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Vitamin E reduces amyloidosis and improves cognitive function in Tg2576 mice following repetitive concussive brain injury *

Traumatic brain injury is a well-recognized environmental risk factor for developing Alzheimer's disease. Repetitive concussive brain injury (RCBI) exacerbates brain lipid peroxidation, accelerates amyloid (Aβ) formation and deposition, as well as cognitive impairments in Tg2576 mice. This study evaluated the effects of vitamin E on these four parameters in Tg2576 mice following RCBI. Eleven-month-old mice were randomized to receive either regular chow or chow-supplemented with vitamin E for 4 weeks, and subjected to RCBI (two injuries, 24 h apart) using a modified controlled cortical impact model of closed head injury.

The same dietary regimens were maintained up to 8 weeks post-injury, when the animals were killed for biochemical and immunohistochemical analyses after behavioral evaluation. Vitamin E-treated animals showed a significant increase in brain vitamin E levels and a significant decrease in brain lipid peroxidation levels. After RBCI, compared with the group on regular chow, animals receiving vitamin E did not show the increase in Aβ peptides, and had a significant attenuation of learning deficits. This study suggests that the exacerbation of brain oxidative stress following RCBI plays a mechanistic role in accelerating Αβ accumulation and behavioral impairments in the Tg2576 mice.

* Legal Disclaimer: Chelation and Hyperbaric Therapy, Stem Cell Therapy, and other treatments and modalities mentioned or referred to in this web site are medical techniques that may or may not be considered “mainstream”. As with any medical treatment, results will vary among individuals, and there is no implication or guarantee that you will heal or achieve the same outcome as patients herein.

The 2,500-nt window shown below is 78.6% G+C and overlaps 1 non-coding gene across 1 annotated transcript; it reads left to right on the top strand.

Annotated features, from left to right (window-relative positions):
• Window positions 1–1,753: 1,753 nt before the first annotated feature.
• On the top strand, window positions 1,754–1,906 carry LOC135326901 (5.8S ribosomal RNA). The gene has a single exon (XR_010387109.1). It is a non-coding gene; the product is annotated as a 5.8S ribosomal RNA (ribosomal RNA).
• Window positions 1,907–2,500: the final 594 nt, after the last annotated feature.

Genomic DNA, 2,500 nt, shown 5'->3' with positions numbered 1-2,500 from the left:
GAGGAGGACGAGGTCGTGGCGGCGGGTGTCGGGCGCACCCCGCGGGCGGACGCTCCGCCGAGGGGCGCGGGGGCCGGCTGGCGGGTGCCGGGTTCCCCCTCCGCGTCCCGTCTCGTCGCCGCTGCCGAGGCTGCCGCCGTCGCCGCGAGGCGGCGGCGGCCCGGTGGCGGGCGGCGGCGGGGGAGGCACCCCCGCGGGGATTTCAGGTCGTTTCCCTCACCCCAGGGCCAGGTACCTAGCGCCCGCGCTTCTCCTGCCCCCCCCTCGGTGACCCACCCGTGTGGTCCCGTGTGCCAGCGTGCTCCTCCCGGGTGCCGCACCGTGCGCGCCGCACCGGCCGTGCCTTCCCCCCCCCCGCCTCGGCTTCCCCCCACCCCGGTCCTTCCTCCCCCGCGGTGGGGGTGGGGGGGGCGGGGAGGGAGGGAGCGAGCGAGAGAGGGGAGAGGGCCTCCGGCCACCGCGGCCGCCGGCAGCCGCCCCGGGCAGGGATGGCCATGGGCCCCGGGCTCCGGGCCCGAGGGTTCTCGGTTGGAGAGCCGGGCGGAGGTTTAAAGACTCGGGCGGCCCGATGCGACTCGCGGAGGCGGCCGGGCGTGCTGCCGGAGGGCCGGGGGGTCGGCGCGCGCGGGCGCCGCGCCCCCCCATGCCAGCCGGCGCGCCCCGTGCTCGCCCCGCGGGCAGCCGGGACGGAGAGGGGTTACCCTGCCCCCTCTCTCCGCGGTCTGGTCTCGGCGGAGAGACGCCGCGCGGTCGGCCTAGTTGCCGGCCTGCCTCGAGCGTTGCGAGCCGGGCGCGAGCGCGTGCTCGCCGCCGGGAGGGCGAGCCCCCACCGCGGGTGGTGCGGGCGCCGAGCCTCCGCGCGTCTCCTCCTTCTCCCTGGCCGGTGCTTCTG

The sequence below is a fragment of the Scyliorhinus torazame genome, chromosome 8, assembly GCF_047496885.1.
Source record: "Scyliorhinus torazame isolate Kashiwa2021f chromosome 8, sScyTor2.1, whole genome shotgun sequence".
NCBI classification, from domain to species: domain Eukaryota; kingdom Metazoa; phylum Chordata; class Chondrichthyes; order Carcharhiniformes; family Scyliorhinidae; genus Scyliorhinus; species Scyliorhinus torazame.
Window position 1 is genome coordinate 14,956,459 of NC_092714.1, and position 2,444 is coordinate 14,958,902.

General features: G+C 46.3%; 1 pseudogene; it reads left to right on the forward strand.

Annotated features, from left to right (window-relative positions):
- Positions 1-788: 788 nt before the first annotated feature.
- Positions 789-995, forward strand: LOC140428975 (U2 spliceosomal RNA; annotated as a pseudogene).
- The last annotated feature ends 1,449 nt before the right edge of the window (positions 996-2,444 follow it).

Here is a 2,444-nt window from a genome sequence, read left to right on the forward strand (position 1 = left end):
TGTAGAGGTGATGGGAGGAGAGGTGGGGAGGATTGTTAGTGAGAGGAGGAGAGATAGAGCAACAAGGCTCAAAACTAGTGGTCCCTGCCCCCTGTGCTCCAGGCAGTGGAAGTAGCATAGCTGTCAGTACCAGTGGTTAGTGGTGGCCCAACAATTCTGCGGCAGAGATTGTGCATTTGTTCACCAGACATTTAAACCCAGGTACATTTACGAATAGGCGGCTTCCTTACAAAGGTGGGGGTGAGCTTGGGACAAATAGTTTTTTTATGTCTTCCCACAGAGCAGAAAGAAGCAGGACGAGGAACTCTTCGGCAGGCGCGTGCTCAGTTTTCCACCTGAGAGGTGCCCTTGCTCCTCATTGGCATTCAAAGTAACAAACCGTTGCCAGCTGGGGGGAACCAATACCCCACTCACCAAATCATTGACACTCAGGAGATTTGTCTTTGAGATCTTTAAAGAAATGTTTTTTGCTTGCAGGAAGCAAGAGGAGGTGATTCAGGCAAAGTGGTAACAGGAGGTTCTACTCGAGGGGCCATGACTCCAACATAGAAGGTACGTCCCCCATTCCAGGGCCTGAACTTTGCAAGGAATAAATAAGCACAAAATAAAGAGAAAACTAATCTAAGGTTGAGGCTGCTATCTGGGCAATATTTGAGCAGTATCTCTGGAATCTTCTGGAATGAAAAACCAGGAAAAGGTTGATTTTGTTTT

As with any procedure, there could be pain or other substantial risks involved. These concerns should be discussed with your health care provider prior to any treatment so that you have proper informed consent and understand that there are no guarantees to healing.

THE INFORMATION IN THIS WEBSITE IS OFFERED FOR GENERAL EDUCATIONAL PURPOSES ONLY AND DOES NOT IMPLY OR GIVE MEDICAL ADVICE. No Doctor/Patient relationship shall be deemed to have arisen simply by reading the information contained on these pages, and you should consult with your personal physician/care giver regarding your medical treatment before undergoing any sort of treatment or therapy.

Published on 07-30-2008
Authors: Valeria Conte*,†,‡, Kunihiro Uryu§, Scott Fujimoto*,†, Yuemang Yao¶, Joshua Rokach**, Luca Longhi*,†,‡, John Q. Trojanowski§, Virginia M-Y. Lee§, Tracy K. McIntosh*,†and Domenico Pratico
Source: Head Injury Center, University of Pennsylvania, Philadelphia, Pennsylvania, USA